The Pope has called on world leaders to work together to resolve the conflicts in the Middle East. At the Synod on the Family in Rome, he urged all 270 bishops and cardinals to pray for peace and reconciliation. He also condemned "relativism", warning it was a temptation of the devil.
Opening the fourth day of the synod this morning, Pope Francis said: "We are painfully affected and we follow with great concern what is happening in Syria, in Iraq, in Jerusalem and the West Bank, where we see an escalation of violence involving innocent civilians and continues to fuel a humanitarian crisis of enormous proportions. War brings destruction and multiplies the suffering of the people."
He urged the international community to "use the instruments of international law, diplomacy, to resolve the current conflicts."
He also offered prayers for those parts of Africa in conflict.
Earlier, in his homily at the daily Mass in his Vatican home, Casa Santa Marta, he warned against the ability of the devil to "anaesthetise" a person's conscience.
He said: "The Evil One is hidden. He comes with his very educated friends, knocks at the door, asks for permission, comes in, and lives with that person. Drop by drop, he gives him instructions on how to do things with relativism."
The devil attacked by steps to "anaesthetise the conscience". Pope Francis said: "This is a great evil. When the Evil Spirit succeeds in anesthetising the conscience, it is then he can claim a true victory, for he has become the master of that conscience."
Watchfulness and discernment were the best guards against such attacks, he added.
Cardinals and bishops at the three-week synod have been given permission to put their three-minute interventions online.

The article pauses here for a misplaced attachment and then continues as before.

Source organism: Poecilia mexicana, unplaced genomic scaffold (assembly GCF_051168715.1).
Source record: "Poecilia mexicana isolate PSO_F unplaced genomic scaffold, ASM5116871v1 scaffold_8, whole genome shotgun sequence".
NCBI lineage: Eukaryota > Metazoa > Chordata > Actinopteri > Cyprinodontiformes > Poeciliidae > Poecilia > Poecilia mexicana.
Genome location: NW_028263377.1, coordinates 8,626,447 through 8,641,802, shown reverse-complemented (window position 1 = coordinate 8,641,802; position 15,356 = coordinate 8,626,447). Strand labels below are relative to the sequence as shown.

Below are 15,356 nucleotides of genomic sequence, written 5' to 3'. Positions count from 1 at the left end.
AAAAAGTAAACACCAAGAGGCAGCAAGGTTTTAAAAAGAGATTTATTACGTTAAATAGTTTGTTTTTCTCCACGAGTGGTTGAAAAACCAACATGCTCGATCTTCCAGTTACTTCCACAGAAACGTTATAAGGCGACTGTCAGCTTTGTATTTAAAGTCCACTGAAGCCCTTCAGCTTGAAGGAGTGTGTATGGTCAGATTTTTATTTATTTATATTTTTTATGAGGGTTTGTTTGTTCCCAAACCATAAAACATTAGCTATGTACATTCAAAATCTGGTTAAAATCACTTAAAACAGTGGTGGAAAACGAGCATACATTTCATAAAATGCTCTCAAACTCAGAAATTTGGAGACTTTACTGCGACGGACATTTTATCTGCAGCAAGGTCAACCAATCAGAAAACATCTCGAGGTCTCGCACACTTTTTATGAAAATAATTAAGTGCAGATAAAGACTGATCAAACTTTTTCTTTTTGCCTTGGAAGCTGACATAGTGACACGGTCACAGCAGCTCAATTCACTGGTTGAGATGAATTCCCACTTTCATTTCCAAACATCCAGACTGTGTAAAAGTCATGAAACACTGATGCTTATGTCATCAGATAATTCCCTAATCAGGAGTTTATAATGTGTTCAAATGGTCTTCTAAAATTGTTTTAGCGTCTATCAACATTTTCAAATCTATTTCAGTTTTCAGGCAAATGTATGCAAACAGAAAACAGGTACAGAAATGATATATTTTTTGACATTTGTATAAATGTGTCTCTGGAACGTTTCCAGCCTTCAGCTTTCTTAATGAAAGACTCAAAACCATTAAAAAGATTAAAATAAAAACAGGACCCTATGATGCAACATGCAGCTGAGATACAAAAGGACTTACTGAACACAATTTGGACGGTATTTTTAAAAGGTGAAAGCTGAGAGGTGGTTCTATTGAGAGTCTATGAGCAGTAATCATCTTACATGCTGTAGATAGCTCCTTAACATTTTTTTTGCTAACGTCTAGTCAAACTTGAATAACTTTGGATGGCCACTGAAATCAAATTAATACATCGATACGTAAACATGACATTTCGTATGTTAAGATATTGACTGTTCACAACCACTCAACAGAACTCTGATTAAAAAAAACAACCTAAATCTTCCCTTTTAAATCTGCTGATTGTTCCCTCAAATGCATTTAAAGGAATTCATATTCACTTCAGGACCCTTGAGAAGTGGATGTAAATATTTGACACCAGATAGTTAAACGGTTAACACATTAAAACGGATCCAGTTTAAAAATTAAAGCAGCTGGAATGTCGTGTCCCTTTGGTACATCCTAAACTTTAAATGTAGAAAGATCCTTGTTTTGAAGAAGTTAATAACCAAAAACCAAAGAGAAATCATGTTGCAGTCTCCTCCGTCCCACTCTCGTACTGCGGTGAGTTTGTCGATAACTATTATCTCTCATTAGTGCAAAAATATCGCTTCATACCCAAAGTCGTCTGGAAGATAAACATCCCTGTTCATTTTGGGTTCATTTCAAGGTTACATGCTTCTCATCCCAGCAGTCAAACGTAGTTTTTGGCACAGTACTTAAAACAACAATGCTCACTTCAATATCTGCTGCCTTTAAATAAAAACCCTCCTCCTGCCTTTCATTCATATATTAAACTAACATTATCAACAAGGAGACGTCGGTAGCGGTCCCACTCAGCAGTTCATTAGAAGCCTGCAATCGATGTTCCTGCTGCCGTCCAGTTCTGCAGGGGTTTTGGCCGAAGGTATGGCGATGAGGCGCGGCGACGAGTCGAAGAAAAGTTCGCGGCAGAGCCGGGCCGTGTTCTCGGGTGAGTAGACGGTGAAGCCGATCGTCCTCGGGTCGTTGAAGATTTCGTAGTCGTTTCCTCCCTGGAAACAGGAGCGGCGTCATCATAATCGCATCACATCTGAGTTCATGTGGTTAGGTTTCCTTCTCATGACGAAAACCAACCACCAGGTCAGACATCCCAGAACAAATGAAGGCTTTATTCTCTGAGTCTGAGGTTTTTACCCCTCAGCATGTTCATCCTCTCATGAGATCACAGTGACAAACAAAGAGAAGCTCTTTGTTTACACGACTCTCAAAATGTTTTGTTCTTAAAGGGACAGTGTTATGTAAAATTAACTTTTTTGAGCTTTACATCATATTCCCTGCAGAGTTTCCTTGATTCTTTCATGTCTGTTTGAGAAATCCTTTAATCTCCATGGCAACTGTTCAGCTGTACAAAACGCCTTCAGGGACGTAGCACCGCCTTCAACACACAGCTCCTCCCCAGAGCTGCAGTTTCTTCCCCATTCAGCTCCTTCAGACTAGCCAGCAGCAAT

Cardinal Timothy Dolan of New York repeated traditional teaching that marriage can be between a man and a woman only and to "restore that noble nature of marriage and family as God intended" is the starting point for the synod, as well as its goal.
He admitted that pastoral realism meant the contemporary situation of marriage and family had to be considered. But the synod's duty was still "to follow Jesus in recalling and restoring what His Father intended."
Archbishop Charles Chaput of Philadelphia presented a particularly bleak picture of the modern life. "We human beings have wounded our oceans and the air we breathe. We've poisoned the human body with contraceptives. And we've scrambled the understanding of our own sexuality. In the name of individual fulfillment, we've busied ourselves with creating a new Babel of tyranny that feeds our desires but starves the soul."
He made it clear he would be opposing firmly any moves to relax the ban on communion after divorce and civil remarriage, as well as on contraception.
"We need to call people to perseverance in grace and to trust in the greatness God intended for them — not confirm them in their errors."